Following European Commission (EC) authorisation,1 Sanofi has announced that a new medicine, Praluent (alirocumab), is now available for certain adult patients with hypercholesterolaemia in the UK.

Praluent is authorised for use in patients who are unable to reach their low-density lipoprotein (LDL), or 'bad' cholesterol treatment goals, despite modifying their diet and taking a maximum tolerated dose of a statin and/or other lipid-lowering therapies.2 These patients include those with: high levels of LDL cholesterol; an inherited form of high cholesterol levels - heterozygous familial hypercholesterolaemia (HeFH); and patients who are statin intolerant, or contraindicated.2

Dr Adie Viljoen, UK Chief Investigator of three clinical studies involving alirocumab and Consultant Chemical Pathologist, Lister Hospital, Hertfordshire said: "Alirocumab will provide high risk patients with HeFH and those with high CV risk who have not responded adequately to optimal lipid lowering intervention including life style modification and treatment with high intensity statins, a new option to reduce their cholesterol levels with the aim of reducing their risk of heart attack and stroke."

High cholesterol levels represent a major risk factor for cardiovascular disease (CVD).3 Each year, CVD accounts for a quarter of all deaths in the UK: that's approximately 155,000 people or one person dying every three minutes.4 Only twenty-four percent of high risk patients, such as those who have already had a heart attack and who are on statin monotherapy, achieve their optimal LDL cholesterol goal of <70mg/dl.5 Although CVD death rates have fallen, healthcare costs to the NHS in England have risen from £6,940 million to £7,880 million between 2003 and 2010 due to an increase in the costs associated with managing these conditions.6

Alirocumab is a PCSK9 (proprotein convertase subtilisin kexin type 9) inhibitor2 that was jointly developed by Sanofi and Regeneron Pharmaceuticals. PCSK9 is a naturally occurring protein that prevents the liver from clearing LDL cholesterol out of the blood.7,8,9 Alirocumab works by blocking the action of PCSK9, thereby allowing the liver to clear more LDL cholesterol from the blood, and so reducing LDL cholesterol levels.2

Alirocumab is the only PCSK9 inhibitor with the flexibility of being available in two different starting strengths (75 mg and 150 mg) to be used once every two weeks as a single 1-millilitre (ml) injection.2

"The discovery of PCSK9 was a significant advance in the understanding of LDL cholesterol lowering," said Dr. David Williams, Medical Director, Sanofi UK. "The availability of alirocumab represents a real breakthrough for those adult patients with high cardiovascular risks whose needs are not being met by older cholesterol-lowering therapies. Sanofi is committed to working with the medical community to help these patients to achieve their LDL cholesterol goals."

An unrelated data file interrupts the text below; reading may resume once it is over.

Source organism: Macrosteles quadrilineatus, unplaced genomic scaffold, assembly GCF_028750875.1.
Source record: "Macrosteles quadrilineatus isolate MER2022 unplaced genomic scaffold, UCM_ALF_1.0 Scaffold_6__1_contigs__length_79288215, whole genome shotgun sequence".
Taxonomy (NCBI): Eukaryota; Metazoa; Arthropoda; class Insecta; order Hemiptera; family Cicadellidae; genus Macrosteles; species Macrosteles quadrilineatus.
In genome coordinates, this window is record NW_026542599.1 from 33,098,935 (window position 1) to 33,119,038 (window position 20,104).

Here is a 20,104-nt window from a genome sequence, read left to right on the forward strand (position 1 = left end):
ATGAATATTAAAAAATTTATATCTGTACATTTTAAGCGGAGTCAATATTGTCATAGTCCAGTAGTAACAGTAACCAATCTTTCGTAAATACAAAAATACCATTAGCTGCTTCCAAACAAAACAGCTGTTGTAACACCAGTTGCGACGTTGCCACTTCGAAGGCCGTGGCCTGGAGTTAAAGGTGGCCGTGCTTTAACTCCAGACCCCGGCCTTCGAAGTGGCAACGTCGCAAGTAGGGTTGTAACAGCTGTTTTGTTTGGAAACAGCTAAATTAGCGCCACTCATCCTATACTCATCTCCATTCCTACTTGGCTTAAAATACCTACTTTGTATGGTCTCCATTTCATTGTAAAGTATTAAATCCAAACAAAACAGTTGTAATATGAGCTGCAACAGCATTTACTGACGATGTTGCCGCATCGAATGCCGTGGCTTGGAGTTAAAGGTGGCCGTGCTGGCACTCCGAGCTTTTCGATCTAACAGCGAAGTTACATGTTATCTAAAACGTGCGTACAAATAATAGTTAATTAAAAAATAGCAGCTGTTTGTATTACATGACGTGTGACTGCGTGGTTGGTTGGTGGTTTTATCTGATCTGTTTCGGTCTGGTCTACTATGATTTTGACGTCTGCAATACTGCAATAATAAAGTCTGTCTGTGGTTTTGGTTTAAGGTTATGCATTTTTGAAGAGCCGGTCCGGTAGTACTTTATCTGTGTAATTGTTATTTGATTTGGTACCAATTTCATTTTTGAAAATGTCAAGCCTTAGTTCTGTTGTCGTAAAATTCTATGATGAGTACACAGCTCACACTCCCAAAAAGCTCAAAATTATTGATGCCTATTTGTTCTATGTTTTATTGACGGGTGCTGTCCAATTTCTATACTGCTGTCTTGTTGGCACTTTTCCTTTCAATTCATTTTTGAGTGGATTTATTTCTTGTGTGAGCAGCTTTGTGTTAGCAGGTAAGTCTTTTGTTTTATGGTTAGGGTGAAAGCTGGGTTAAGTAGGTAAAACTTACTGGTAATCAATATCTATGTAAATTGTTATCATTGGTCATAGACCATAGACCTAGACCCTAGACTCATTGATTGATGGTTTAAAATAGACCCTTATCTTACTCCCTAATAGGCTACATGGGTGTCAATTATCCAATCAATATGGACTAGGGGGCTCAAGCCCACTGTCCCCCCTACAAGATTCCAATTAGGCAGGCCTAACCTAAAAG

The marketing authorisation of Praluent is based on data from 10 pivotal Phase 3 ODYSSEY trials. Results showed consistent reductions in LDL (or 'bad') cholesterol for alirocumab compared to placebo or ezetimibe, when added to current standard-of-care.2

All trials met their primary efficacy endpoint, demonstrating significantly greater reductions from baseline in LDL-cholesterol at week 24, compared to placebo or ezetimibe. In addition, significantly more patients achieved an LDL-cholesterol level of less than 70 mg/dL in the alirocumab group compared to placebo or ezetimibe at week 12 and week 24. Both the 75 mg and 150 mg alirocumab doses will be available via a pre-filled pen.2

About the ODYSSEY trials

In the Phase 3 ODYSSEY trials, patients who initially started on alirocumab 75 mg every two weeks experienced average LDL-cholesterol reductions from baseline ranging from 43.6 percent to 51.2 percent at week 12. In these trials, patients initially started on alirocumab 75 mg every two weeks. These patients had their dose uptitrated to 150 mg every two weeks at week 12 if additional cholesterol-lowering was required, based on pre-specified criteria at week 8.2 In the trials with this up-titration regimen, the majority of patients achieved their pre-defined LDL-cholesterol target on the 75 mg dose, and maintained treatment at this dose.

In the trials where patients initially started on alirocumab 150 mg every two weeks, the average LDL cholesterol from baseline ranged from 46.9 to 63.3 percent, at week 12. In ODYSSEY LONG TERM trial, efficacy was sustained throughout 78 weeks of the trial.2

Local injection site reactions including erythema/redness, itching, swelling or pain/tenderness were common events in clinical trials (6 percent with alirocumab versus 4 percent with placebo). Most injection site reactions were transient and of mild intensity. Other common adverse events included upper respiratory tract signs and symptoms, and pruritus. The observed cases of pruritus were typically mild and transient.2

In July, alirocumab was licensed for use in the U.S., in addition to diet and maximally-tolerated statin therapy, for the treatment of adults with HeFH or clinical atherosclerotic CVD, who require additional lowering of LDL-cholesterol.10

The effect of alirocumab on CV morbidity and mortality has not yet been determined.2